I visited the Republic of Georgia again earlier this month and marveled at its little-known wonders. From the beautiful Caucuses to its cuisine to its affordable prices, the former Soviet Republic really is one of the lightly trodden destination gems in the world. I list 10 reasons why Georgia is the world’s most underrated country.
We took a day trip outside of Baku where we saw ancient drawings dating back 26,000 years, Azerbaijan’s “famed” Mud Volcanoes, a temple where different religions worshipped together and Fire Mountain, the hill of Azerbaijan’s perpetual flame. Ups and downs but interesting information about the true Azerbaijan.
On our way to Tbilisi for a travel bloggers conference, Marina and I stopped off in Baku, Azerbaijan’s gleaming capital. It’s a fascinating mix of Middle Ages antiquities with leftover Soviet drabness and 21st century architecture. It lived up to its hype and our hotel in the heart of Old Town only helped.
Republic of Georgia: A hike through wine’s birthplace is a yummy treat but Georgians would like a bigger bite
I’m in Azerbaijan on my way to the Republic of Georgia, which I visited six years ago. It was one of the most wonderful surprises of my 46 years traveling overseas. Since I’m out of Rome, I’m re-posting the first blog I wrote about Georgia. I wrote about his pleasures, but also its problems.
Rome’s Termini train station has a reputation of being dark and dangerous. It isn’t that bad, a couple of incidents over the last two years notwithstanding. In the last decade, Termini has turned into a place to go instead of a place to escape. Forty eating establishments have been built inside, ranging from hamburger joints to French bakeries. We went through Terrazza Termini Saturday and here’s what we found.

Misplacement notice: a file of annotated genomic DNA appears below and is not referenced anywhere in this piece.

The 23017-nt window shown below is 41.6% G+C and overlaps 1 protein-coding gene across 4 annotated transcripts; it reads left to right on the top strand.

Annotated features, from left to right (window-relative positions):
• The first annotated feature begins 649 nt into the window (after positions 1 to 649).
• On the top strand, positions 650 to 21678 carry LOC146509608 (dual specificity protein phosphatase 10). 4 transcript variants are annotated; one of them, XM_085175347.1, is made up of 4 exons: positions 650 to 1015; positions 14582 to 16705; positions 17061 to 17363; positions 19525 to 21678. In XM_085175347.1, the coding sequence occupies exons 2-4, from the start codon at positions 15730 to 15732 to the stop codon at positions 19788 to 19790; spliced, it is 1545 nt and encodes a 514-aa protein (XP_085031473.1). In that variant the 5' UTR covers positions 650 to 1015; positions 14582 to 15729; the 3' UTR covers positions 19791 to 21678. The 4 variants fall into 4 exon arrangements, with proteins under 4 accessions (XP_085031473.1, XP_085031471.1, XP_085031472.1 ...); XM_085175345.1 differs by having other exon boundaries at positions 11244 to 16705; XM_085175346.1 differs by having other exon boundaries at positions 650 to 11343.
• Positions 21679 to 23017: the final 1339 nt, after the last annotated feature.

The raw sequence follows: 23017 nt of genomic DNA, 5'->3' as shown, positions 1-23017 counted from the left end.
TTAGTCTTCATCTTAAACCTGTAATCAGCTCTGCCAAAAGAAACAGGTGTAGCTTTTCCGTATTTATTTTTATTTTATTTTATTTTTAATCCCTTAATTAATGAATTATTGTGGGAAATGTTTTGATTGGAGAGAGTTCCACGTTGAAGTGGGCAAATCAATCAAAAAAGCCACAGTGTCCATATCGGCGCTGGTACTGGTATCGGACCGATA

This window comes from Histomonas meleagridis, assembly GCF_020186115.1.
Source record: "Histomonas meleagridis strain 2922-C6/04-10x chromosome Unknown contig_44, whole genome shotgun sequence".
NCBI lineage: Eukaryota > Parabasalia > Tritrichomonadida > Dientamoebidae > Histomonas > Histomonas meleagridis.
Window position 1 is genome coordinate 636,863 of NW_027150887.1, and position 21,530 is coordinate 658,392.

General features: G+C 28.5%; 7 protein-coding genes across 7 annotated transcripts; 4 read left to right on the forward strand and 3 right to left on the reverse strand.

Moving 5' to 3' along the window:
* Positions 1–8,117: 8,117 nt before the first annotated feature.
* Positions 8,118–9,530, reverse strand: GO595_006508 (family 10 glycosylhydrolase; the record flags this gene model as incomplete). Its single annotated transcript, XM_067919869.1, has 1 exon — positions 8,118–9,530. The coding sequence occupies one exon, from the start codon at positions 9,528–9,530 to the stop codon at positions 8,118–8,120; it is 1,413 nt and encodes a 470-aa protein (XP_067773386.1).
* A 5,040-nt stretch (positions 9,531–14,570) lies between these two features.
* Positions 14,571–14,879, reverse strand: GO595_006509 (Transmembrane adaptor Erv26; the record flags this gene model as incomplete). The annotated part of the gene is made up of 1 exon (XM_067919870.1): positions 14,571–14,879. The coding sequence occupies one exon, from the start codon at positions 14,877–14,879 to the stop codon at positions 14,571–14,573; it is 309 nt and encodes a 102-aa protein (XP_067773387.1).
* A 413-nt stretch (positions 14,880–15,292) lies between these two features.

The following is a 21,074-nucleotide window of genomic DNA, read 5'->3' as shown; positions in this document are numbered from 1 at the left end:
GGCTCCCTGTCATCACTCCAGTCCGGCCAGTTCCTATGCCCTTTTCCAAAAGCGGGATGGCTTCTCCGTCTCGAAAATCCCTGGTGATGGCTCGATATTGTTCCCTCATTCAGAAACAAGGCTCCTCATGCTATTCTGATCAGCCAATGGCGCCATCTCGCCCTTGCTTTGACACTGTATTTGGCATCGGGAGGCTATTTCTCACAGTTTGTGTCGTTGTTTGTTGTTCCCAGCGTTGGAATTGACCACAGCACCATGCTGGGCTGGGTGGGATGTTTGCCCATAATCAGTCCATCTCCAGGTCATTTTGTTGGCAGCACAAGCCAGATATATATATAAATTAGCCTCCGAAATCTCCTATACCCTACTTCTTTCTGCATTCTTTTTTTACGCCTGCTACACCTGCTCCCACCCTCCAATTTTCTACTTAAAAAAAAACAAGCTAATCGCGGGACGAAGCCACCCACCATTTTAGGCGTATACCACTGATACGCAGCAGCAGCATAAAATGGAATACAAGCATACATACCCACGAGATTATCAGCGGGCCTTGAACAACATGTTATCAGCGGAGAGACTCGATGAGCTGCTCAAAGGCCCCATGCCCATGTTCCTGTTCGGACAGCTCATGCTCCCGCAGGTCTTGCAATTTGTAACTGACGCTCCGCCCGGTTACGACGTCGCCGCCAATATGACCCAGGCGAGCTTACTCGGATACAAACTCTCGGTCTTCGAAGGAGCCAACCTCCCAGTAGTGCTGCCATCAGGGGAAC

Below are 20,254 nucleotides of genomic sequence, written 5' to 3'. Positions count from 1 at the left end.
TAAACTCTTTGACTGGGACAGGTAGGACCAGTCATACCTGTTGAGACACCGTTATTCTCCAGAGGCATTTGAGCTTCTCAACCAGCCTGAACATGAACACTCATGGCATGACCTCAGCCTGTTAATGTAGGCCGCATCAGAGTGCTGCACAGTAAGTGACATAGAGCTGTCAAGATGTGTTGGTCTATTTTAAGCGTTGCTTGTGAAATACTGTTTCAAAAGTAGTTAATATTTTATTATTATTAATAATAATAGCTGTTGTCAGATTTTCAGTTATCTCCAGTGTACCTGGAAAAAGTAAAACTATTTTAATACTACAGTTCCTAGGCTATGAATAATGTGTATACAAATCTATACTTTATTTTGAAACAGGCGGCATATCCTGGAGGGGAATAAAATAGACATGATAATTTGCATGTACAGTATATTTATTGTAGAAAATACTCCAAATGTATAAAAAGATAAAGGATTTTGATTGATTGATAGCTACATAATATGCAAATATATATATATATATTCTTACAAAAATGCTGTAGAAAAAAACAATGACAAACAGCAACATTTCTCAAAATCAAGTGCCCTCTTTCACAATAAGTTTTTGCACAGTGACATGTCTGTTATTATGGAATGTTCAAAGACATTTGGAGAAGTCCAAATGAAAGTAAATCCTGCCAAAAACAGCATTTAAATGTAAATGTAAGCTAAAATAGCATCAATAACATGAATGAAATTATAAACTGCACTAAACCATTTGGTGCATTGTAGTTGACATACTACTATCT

Every year around New Year’s I write a Most Underrated Towns in Italy list. In light of the second blog Marina and I started last year, TraveLazio, we spent a lot of time in 2023 crisscrossing Rome’s region of Lazio. This year’s list is exclusively from that region. All 10 places can be reached from Rome on an easy, cheap day trip. If you like getting off the beaten path, this is a must read. Every town has a link to a more expanded description from TraveLazio.
On this day exactly 10 years ago, I landed in Rome, leaving behind a 40-year sportswriting career in the U.S. I had three bags and lots of doubts. But I’m still here. And every year on my anniversary, I list a whole new set of reasons why I love Rome. I doubt I’ll ever run out of reasons.
For all those who think camping is rolling in dirt and spending days without comfort, camping can be quite luxurious. And you don’t even have to leave home. Guest blogger Caitlyn Bell lists some items that will make your next — or first — camping trip more comfy thn you ever imagined.
The Roman Empire stretched from what is now Great Britain to Iraq and it built 600 cities in North Africa. Three hundred of them were in Algeria, many of which have well-preserved ruins. I visited three of them during my nine-day cross-country trip across the country.
Traveling to the most conservative city in a conservative country, I was overjoyed with the slice of Islamic culture I didn’t see in the previous 18 Muslim countries I’ve visited. To visit Ghardaia, you need to join a group tour and have permits and a tour guide. Nowhere else in Islam did I see married women covering up everything but one eye. The architecture is uniquely designed to keep houses cool during 120-degree summer temperatures and the food, again, was fabulous.
Sahara Desert: Camping in endless sand brings out the beauty and beast of Earth’s intimidating landscape
The Sahara Desert is the size of China and Algeria’s portion is almost the size of Mexico. My Travelers’ Century Club and I spent a night camping in the desert and a day exploring the vast expanse that covered the southeast part of Algeria. The weather was perfect. We saw no other cars. But we saw plenty, including how intimidating a desert can be.
Algeria: In a bloodied nation where tourism isn’t a priority, this intrepid traveler explores an unspoiled culture
Not many tourists go to Algeria. Algeria doesn’t really care. What that leaves intrepid travelers like myself is an authentic country with so much to offer. A bustling capital. A beautiful desert. Ruins of Roman cities better preserved than the ones in Italy. I just spent nine days in Africa’s biggest country. This is the first of a series of blogs.